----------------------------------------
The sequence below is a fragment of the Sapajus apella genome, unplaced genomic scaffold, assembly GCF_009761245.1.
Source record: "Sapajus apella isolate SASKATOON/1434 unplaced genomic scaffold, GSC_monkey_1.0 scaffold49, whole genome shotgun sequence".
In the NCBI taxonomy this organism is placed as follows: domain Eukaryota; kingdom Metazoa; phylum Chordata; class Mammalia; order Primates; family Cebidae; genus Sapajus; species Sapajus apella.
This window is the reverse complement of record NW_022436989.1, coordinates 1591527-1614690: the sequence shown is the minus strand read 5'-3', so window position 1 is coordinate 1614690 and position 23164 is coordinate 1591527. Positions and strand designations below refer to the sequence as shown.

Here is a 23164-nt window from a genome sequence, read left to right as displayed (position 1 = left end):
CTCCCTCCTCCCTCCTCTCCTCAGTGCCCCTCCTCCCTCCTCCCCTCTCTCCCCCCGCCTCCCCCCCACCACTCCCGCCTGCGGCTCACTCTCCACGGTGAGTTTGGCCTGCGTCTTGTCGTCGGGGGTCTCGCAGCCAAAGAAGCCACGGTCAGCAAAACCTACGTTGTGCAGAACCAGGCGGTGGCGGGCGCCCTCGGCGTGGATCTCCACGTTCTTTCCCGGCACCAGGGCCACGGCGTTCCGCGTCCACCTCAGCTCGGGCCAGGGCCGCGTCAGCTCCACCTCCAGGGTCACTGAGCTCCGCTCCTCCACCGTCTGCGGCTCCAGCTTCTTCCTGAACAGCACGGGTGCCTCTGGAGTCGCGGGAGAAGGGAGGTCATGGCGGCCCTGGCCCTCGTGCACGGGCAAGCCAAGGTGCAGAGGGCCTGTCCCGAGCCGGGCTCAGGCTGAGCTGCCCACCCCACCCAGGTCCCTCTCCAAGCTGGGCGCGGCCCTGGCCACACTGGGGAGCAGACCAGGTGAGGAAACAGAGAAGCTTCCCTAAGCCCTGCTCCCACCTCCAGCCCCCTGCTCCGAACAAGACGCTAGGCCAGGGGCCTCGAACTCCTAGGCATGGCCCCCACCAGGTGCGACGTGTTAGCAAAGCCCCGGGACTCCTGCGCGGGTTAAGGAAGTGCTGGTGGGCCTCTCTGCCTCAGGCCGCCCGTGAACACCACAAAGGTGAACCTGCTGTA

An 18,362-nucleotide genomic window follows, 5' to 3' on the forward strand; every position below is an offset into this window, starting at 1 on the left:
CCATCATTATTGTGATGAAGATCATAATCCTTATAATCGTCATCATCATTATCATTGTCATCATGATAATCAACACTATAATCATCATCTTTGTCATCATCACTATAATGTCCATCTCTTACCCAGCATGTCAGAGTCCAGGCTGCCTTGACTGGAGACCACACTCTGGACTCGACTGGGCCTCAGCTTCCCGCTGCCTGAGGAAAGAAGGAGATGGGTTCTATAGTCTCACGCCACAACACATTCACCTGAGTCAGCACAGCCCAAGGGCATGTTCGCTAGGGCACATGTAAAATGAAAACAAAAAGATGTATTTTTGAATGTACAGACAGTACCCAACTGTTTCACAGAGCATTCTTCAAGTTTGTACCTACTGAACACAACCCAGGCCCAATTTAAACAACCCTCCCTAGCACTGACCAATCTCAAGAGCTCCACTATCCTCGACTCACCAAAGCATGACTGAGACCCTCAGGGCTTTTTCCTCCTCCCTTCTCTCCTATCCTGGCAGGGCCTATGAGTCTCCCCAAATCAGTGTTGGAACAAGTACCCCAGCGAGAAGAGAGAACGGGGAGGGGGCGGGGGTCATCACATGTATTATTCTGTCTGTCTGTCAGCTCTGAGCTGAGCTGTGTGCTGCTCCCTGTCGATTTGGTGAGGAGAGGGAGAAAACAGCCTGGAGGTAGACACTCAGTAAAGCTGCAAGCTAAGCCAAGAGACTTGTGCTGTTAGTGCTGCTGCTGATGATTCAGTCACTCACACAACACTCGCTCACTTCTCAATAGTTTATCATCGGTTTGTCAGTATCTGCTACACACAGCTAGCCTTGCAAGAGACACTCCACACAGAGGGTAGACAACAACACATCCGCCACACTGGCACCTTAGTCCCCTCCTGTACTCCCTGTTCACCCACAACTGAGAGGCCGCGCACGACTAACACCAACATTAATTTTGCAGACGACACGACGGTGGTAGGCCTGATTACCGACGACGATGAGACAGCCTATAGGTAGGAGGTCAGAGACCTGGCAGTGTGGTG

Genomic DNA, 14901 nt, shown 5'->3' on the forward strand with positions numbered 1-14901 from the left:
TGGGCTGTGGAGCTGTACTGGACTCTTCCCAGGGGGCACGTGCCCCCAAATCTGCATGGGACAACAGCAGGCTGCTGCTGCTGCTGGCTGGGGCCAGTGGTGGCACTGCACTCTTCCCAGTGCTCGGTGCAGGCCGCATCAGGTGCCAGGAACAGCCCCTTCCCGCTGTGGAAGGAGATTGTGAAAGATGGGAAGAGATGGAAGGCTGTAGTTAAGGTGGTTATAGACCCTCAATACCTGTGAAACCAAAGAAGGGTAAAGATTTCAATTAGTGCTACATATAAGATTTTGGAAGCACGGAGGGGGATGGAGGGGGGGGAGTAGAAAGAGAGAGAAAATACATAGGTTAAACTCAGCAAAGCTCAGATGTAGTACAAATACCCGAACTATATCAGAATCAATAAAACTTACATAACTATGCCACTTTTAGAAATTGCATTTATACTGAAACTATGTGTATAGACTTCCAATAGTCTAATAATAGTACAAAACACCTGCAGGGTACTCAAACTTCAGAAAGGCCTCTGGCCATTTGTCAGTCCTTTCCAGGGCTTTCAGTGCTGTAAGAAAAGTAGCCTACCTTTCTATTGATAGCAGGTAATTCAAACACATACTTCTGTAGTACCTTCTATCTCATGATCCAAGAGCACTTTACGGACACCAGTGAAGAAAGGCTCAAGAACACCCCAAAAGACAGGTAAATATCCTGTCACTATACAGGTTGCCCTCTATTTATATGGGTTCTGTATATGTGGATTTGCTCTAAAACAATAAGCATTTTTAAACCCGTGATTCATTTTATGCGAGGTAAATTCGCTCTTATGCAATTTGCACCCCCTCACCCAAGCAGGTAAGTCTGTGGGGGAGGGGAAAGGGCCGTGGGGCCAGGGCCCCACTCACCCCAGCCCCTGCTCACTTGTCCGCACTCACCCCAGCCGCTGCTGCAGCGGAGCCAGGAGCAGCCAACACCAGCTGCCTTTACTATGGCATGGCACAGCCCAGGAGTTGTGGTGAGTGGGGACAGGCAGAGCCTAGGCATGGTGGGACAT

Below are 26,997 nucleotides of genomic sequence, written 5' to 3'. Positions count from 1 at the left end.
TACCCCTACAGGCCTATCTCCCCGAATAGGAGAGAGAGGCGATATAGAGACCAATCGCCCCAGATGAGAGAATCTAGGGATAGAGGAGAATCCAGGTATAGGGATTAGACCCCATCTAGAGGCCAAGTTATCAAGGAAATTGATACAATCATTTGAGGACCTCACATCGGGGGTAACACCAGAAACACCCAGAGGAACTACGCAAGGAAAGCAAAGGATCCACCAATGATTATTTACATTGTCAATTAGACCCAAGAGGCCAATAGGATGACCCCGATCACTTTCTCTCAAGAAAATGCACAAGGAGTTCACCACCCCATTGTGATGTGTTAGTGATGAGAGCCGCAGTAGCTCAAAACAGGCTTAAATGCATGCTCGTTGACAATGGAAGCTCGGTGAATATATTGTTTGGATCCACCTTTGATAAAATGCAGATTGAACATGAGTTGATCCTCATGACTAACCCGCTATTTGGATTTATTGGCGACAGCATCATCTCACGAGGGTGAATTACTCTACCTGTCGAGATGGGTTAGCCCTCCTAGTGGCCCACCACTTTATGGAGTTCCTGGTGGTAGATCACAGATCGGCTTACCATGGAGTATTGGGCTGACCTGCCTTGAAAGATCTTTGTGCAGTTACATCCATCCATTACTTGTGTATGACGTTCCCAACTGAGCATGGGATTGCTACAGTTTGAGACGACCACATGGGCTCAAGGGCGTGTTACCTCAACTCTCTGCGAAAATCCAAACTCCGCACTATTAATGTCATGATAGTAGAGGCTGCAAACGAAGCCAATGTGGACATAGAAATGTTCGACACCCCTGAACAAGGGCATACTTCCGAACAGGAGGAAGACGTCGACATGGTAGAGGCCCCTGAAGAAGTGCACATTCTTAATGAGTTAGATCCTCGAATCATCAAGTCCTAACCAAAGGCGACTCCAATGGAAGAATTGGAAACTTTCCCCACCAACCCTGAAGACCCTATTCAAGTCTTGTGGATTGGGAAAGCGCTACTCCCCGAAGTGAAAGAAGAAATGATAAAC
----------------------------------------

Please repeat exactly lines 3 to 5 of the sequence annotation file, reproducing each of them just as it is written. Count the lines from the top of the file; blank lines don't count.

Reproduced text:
In the NCBI taxonomy this organism is placed as follows: domain Eukaryota; kingdom Metazoa; phylum Chordata; class Mammalia; order Primates; family Cebidae; genus Sapajus; species Sapajus apella.
This window is the reverse complement of record NW_022436989.1, coordinates 1591527-1614690: the sequence shown is the minus strand read 5'-3', so window position 1 is coordinate 1614690 and position 23164 is coordinate 1591527. Positions and strand designations below refer to the sequence as shown.

Here is a 23164-nt window from a genome sequence, read left to right as displayed (position 1 = left end):